A Plague Tale: Innocence Preview – Dodging Rats with Your Little Brother
The first really exciting moment of A Plague Tale: Innocence comes at the end of the first level. After a surprise attack by the Inquisition, which obviously no one expected as usual, Amicia and her brother Hugo are chased through the surrounding woodland by the Inquisition’s less than friendly foot soldiers. The chase is a lot like any cinematic chase scene in other games, but something quickly changes about it. The soldiers that are throwing spears and trying to block your path start to get attacked as well. You can see it happen all around and the atmosphere very deliberately changes as they start to scream and panic and ultimately run themselves. You don’t get to meet the rats that are assaulting them until a little later in the game where they’re given a proper introduction, but you do feel their presence, and it’s very well done.
For anyone that doesn’t know, A Plague Tale: Innocence is a dark adventure game about two siblings being chased across a war-torn, plague-riddled, and rat-infested version of medieval France. Coming out on May 14th, I had the opportunity to play the early levels of the game and meet the characters, explore the world and try to escape the rats. I’ve also interviewed David Dedeine from Asobo – you can read our chat here.
The relationship between the siblings is at the very heart of the game experience. As the older sister, you are responsible and ill-equipped to take care of your five-years-old brother in this dark world. At times it can feel a little like Life is Strange 2, where you try to explain the dangerous journey to a child that just doesn’t understand. But this game is a lot more hands-on, literally. Traveling across France, you’ll often be holding Hugos hand to keep him safe and close. Other times you’ll be carrying him on your back. These little touches help you connect with your annoying digital brother, and make it even more nerve-wracking when you have to let him go off on his own.
Because as I explained at the beginning, the world of Plague Tale is not a safe one. The game has two primary threats, the Inquisition and the rats. In later levels, the developers have shown how these two forces can be played off against one another, but in the sections I played, they were often dealt with apart. The rats are obviously the most terrifying part of the game, and with thousands on screen at once, rushing the children as a huge furry wave, their presence is deeply unnerving. You might think that the Inquisition would seem trivial compared to the swarm but that isn’t the case. Amicia is just a teenager and the towering stature of the soldiers does make them feel intimidating throughout your adventure, even if they are less terrifying than the rats themselves.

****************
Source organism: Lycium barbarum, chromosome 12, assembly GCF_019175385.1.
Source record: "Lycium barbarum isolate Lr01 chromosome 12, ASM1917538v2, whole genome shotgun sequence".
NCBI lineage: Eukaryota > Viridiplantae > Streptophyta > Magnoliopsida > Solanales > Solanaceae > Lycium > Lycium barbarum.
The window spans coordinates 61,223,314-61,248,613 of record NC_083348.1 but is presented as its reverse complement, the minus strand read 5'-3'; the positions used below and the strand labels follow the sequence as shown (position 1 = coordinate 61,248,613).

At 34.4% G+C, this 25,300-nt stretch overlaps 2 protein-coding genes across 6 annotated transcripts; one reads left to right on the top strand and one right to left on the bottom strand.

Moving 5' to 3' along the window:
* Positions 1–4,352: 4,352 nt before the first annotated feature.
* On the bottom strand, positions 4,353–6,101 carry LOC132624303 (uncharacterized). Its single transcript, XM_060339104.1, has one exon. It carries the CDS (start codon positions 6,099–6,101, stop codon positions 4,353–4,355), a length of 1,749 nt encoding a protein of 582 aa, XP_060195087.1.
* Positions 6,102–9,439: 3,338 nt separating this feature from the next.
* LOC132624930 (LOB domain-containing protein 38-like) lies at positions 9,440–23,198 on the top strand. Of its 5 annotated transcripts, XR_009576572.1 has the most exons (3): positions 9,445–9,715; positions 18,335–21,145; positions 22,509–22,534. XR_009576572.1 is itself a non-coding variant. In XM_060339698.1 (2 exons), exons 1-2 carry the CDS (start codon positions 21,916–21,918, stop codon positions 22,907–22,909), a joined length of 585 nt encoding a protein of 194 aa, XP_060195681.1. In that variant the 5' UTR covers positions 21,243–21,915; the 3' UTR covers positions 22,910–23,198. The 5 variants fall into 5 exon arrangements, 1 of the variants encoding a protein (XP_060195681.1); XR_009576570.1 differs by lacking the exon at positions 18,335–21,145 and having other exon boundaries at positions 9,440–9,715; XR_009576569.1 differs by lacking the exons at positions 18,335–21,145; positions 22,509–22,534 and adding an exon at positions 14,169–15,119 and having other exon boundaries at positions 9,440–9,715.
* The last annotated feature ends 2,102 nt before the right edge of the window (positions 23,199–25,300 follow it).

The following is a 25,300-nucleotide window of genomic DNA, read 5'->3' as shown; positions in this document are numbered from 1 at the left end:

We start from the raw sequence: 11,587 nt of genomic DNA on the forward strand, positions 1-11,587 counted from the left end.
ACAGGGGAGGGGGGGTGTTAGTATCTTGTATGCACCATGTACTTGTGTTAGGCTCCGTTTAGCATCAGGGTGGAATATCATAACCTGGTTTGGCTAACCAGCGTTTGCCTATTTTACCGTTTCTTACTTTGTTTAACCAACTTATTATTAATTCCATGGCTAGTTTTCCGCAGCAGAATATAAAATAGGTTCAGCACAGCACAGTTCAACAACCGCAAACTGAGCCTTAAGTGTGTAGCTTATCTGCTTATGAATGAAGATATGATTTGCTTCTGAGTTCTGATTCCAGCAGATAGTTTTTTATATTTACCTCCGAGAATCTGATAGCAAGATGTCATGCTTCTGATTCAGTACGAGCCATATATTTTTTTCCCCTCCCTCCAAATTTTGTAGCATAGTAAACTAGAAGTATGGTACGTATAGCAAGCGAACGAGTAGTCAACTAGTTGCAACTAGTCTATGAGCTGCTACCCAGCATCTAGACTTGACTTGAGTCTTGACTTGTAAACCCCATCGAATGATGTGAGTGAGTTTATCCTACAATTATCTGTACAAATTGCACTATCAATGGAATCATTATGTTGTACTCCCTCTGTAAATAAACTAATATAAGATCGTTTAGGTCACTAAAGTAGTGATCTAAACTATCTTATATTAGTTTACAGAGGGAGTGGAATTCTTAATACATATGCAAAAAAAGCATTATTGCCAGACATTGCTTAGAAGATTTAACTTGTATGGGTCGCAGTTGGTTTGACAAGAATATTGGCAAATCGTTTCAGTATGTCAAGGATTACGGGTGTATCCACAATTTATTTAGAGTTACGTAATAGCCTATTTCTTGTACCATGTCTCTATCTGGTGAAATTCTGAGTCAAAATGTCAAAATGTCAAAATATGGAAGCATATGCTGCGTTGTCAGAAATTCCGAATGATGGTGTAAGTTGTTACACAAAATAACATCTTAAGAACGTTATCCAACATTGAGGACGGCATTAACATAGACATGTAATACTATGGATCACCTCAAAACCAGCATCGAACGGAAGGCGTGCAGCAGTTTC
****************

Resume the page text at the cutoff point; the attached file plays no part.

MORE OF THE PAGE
During the sections with the rats, the game took on an almost puzzle-like quality. The rats are scared of light, so Amicia must navigate the various locations carefully ensuring that the swarms cannot reach her, or her brother. Inquisition sections play more like stealth games as the two siblings creep past the soldiers rather than fight them. Amicia does have an upgradable sling, but this is more of a tool than a weapon. It’s easy to imagine how these two aspects of the game can merge as the rats and soldiers start appearing at the same time.
The game is filled with beautifully unpleasant moments. Towards the end of my demo, the duo had to enter a barn only to find it swarming with rats. With no light sources to exploit the team looks for some meat to distract the ravenous swarm, but all they can find is a lovable pig. Dragging the feed into the barn so the pig will follow is horrid but does well to reinforce the brutal nature of survival in the world. It also means that the answers you’re looking for won’t always be the easiest to find. Another moment has you timely sprints to match moving lightning sources that temporarily push the swarm back, and each one of these is really exciting.
And the visuals work really well. The way the rats move is at once hypnotizing and grotesque. The lighting is always warm, while the shadows are stark and hostile. There are a few touches up to the version I played that would improve the overall feel, but right now the core elements all work perfectly. Things like the movement animations while you’re holding hands are a little loose, as Hugo can spin around the player at lightning speed as you turn.
But the sound design needs no improvements at all. The music is nearly entirely done using medieval instruments to help immerse the player into this dark age. But even so, the music always manages to strike the perfect tone to match the action and inaction. When the sound becomes more modern is with the discordant shriek that tells you the rats are coming. It works well as the rats feel so alien and deserve this otherworldly entrance music.
Plague Tale is setting itself up to be a fantastic game. Exciting is the best word to describe it. Its never quite a horror game, but nor is it an action one either. While sometimes it feels like a puzzle game or a stealth game, you’re never not in danger and always feel like you’re pushing forward. The levels we’ve seen so far are all imaginative and varied in the way you move through them and view them. From the narrow and winding streets of a village to the open sprawl of a farm, each location has its own personality that is infected by the evil that swarms in the dark. If the rest of the ten to fifteen-hour adventure is as good as the opening levels, Plague Tale could become a great single player game.